Te Aka Matua o te Ture | the Law Commission has published a new study paper, He Poutama, to provide information on the current and future interaction between tikanga and state law.

The study paper had two goals. The first was to provide an account of what tikanga is, and second was to address how state law might best engage with tikanga.

Tikanga Māori has been steadily gaining recognition in the courts and in statutes. The Law Commission notes that despite this, understanding of tikanga outside of Māori communities is limited, which has potential implications for the integrity of tikanga and the coherent development of the law.

He Poutama was guided by input from experts on the interaction between tikanga and the law, government officials, legal experts, and feedback from the judiciary.

The paper, which is divided into three parts, considers the following:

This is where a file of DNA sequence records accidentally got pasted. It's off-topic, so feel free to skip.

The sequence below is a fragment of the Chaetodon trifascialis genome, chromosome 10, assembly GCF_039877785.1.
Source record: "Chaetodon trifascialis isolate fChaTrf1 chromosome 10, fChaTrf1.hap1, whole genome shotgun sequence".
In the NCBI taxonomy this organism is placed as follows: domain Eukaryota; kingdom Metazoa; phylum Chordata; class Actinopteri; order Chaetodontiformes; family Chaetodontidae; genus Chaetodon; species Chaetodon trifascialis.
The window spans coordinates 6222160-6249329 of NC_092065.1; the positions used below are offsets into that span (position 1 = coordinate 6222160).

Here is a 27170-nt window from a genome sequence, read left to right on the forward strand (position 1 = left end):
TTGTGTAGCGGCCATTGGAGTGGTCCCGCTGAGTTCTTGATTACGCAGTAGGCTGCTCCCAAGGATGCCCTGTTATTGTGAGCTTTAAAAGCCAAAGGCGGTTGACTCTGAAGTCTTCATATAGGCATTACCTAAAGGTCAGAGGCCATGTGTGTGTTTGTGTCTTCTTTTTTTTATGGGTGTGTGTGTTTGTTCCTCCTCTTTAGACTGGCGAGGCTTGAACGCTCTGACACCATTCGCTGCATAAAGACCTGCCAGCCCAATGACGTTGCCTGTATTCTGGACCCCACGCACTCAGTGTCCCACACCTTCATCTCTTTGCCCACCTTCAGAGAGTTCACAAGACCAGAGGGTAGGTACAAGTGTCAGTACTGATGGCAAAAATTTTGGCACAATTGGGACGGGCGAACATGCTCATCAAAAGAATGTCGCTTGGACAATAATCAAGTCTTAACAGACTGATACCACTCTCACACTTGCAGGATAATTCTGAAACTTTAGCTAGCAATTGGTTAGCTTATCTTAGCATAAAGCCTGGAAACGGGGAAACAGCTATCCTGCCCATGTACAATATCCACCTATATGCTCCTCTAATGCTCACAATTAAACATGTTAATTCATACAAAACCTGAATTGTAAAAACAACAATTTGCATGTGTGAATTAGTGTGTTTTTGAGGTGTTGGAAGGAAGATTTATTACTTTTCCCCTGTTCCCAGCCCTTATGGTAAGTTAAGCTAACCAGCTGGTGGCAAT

1. The nature of tikanga and its function and placement within te ao Māori;
  2. The interaction between tikanga and state law; and
  3. Tools to guide law makers on the interaction between tikanga and the law.

The Law Commission recognised that there is a significant risk that tikanga may be adversely affected by state law, and therefore expressed that care needs to be taken in the interpretation and application of tikanga by law makers (including the judiciary).

You can read more about the study paper here.

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